Intrater’s parents and grandmother attended the show, and after the performance, Intrater learned his great-grandmother attended the University of Munich at the same time as Sophie Scholl and assisted in distributing anti-Nazi leaflets, and if she had been caught, Intrater’s family would have not existed today.
Intrater said his grandmother has spoken about her fear that the U.S. is slipping into authoritarianism under Donald Trump, which is something Intrater has heard frequently before.
“The sentiment felt a lot more real and scary coming from someone who has such a close connection to the actual Nazi Germany,” he said. “While I felt a connection to Sophie Scholl after talking to my grandmother, everyone in the cast and everyone in the audience is living in a world that was created by the efforts of these young people in their early adulthoods.”
Morris, the production assistant, believed the cast really connected with the material and that a lot of it really connected with the audience.
“There were a couple of audience members who were like, ‘I didn’t know these people, but I’m going to research them.’ And I think that’s really important that the audience walks away with something; they leave the theater and they’re still thinking about it,” Morris said. “It creates a lasting effect on them and their life.”
The writing for the play continued throughout the auditions and rehearsals and was finalized a week before the show. The beginning and end of the play featured the playwright and director as himself writing an email to an auditioner who had a few grievances regarding the play’s lack of discourse and one-sided storytelling.
“This play is for people like her [the auditioner]. She embodies a type of person and is the type of person who needs to see this play,” Green said, explaining his reasoning to include her in the introduction.
Green originally had not planned to be in the play because he wanted the focus to be on the activists’ stories, but he ran into challenges on how to create a story arc to connect the monologue. He decided including the criticism was a way to make it a story.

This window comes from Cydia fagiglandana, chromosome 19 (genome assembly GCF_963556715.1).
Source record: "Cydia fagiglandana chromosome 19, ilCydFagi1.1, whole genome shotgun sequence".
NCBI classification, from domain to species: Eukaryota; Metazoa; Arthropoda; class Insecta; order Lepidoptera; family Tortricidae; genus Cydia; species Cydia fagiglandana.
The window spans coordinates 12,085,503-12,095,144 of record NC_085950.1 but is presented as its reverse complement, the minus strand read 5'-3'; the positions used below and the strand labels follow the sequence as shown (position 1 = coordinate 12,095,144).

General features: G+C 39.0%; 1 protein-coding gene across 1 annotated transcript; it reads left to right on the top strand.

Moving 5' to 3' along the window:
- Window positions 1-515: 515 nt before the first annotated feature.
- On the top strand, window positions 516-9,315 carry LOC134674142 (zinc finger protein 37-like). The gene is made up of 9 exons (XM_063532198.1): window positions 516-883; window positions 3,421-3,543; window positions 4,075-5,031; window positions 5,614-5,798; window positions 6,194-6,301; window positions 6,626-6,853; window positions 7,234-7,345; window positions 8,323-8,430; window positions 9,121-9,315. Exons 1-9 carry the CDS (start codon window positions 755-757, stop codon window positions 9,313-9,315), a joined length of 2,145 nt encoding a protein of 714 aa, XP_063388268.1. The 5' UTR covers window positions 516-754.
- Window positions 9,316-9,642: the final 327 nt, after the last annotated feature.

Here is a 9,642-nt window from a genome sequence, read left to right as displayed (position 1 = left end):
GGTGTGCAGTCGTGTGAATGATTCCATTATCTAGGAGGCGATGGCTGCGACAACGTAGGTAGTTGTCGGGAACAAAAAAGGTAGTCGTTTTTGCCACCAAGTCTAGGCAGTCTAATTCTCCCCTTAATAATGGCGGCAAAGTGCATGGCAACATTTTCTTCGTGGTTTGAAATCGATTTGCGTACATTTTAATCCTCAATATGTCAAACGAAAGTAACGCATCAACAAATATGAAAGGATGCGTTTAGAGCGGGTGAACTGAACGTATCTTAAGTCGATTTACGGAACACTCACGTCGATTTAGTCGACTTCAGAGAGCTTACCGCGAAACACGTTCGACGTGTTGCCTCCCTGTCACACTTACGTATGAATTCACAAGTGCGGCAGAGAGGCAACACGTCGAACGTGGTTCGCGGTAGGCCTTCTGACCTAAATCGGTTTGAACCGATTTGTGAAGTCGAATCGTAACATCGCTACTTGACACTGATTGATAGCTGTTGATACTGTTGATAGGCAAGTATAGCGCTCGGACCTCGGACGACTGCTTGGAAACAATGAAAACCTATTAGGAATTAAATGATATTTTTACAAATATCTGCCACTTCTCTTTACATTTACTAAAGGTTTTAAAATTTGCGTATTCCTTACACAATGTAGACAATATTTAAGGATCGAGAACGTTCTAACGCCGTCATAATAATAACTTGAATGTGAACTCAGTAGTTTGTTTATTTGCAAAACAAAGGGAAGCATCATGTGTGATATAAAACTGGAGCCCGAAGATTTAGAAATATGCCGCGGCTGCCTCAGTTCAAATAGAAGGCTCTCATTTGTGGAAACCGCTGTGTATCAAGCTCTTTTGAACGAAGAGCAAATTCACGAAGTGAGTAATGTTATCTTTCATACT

“I think he did a good job at making the focus the people who are leading the movements,” Lee Brady, an audience member, said. “I think it was effective at breaking the fourth wall without being like, ‘This is all about me.’”
Green said he was concerned people would be upset and protest the play because of how split the campus is on the Israel and Palestine issue. Rachel Corrie’s monologue inspired the auditioner’s email, and the production team was unsure how this part of the play would land because of how contentious it was.
“It’s important to draw the distinction between Jewish people and the state of Israel. I hope that the way we displayed Rachel’s monologue was that people make that distinction. Does Benjamin Netanyahu and his policies as a state of Israel represent all Jewish people?” he said.
However, the School of Theatre, Dance, & Performance Studies, which funded the two plays, did not censor anything. Green thought it was a possibility, but he was appreciative that the school was very open.
“People should feel empowered that they can make a difference. It’s easy to feel apathetic and powerless,” he said. “Because everyone [Chile, Hong Kong, Bolivia] is protesting now, I think people can see the result of protest. It doesn’t feel meaningless anymore.”
The end of the play showed Green replying to the auditioner’s email, telling her it’s easy for people to do nothing, and that he chose to tell these stories to inspire the next generation of activists. He leaves the auditioner and the audience with one question: where will you belong before you’re gone?
Featured Photo Credit: Courtesy of David Andrews.
Taneen Momeni is a sophomore journalism major and can be reached at firstname.lastname@example.org.